We get to watch Jonny and the engaging and charming Georgina Reilly shoot a scene together as they work to discover a murder weapon. Close-ups and reaction shots are shot rapidly and efficiently as we cluster around video village watching the playback.
Between takes, a body is rolled into the cold room set, with a cry of “Bring out your dead!” Which elicits a guffaw from me, as I love a good Monty Python reference.
During the reverse set-up, Georgina steals away to chat with us about her character, Dr. Emily Grace, cutting up bodies and the fantastic period costumes the cast get to wear. Georgina is a complete doll, joyous, full of light and eager to laugh.
We get to take a peek in the cold room, during the turnaround (which happens incredibly fast, allowing the actors to stay in the moment), and see that there are bodies stacked everywhere… looks like the body count is pretty high for the episode they’re shooting (707)!
We begin to hear rumors about the following week’s episode, there is talk of a lake monster in Lake Ontario… consider my interest piqued!
Shooting continues, on the cold room set while a smoke machine at the far end of the stage wafts moody ambience over Harris and Reilly. Jonny stabs a block of ice repeatedly with an ice pick to break it down, while Georgina pontificates on a murder weapon.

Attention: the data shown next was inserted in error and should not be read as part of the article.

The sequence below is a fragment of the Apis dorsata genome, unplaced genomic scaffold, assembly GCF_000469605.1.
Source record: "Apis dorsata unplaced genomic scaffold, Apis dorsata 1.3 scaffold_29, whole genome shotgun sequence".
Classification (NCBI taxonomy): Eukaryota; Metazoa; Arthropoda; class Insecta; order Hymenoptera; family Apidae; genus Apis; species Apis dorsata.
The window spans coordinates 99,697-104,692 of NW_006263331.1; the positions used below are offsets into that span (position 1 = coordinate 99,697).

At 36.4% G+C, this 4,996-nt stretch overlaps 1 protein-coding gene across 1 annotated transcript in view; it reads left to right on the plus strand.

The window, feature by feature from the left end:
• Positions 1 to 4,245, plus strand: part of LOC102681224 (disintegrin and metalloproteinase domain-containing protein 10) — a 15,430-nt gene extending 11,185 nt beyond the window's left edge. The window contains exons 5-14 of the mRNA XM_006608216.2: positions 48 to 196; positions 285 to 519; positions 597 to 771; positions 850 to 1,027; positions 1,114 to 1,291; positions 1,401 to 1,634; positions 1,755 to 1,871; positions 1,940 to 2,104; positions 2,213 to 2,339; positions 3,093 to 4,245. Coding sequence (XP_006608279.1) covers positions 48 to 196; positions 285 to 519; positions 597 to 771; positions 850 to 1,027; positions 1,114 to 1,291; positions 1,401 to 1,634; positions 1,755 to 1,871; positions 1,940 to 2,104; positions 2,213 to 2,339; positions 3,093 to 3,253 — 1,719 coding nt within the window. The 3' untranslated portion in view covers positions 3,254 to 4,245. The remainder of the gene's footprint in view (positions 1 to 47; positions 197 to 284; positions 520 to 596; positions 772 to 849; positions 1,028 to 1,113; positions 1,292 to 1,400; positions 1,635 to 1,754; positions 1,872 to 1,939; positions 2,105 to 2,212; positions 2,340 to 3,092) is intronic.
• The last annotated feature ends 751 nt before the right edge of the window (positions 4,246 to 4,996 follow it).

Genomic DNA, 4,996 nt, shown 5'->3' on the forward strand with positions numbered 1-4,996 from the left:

Scenes are turned out for this brilliantly and deservedly succesful Canadian show speedily, but never without creativity, as the director calls for even slight changes to improve a shot or performance. They move from master shots, to medium to close-ups with the dizzy speed of a well-oiled machine. It’s amazing to watch.
Sue and I, escorted by Tanya as guide step back into the precinct set, eager to wander it at our leisure and examine all the details, we’re about to settle into our explorations when a blur races over to us, a very happy, and welcoming Yannick Bisson, William Murdoch himself, comes over to introduce himself, shake our hands, and then races off to get into costume.
It is not the first, nor last time that day that I think he is an absolute professional and a genuinely honest and good guy.
Things go from amazing to mind-blowing as we get a chance to step out onto the backlot, and we are in turn-of-the-century Toronto. There are a plethora of stores, a butcher’s, a general store, a hotel, carts, docks, back streets, pubs and alleys. Sue and I have literally stepped back in time, and I think we were both filled with an urge to run around the set and just play!
The most amazing part is the level of detail in the store windows, and open doorways, and then you stick your head around a little further, away from what the camera would see, and then it’s all plywood, and construction material. It’s amazing how realistic everything looks! Some of the false fronts are even on wheels to be moved about to change the shape of streets, and create all new locations and squares.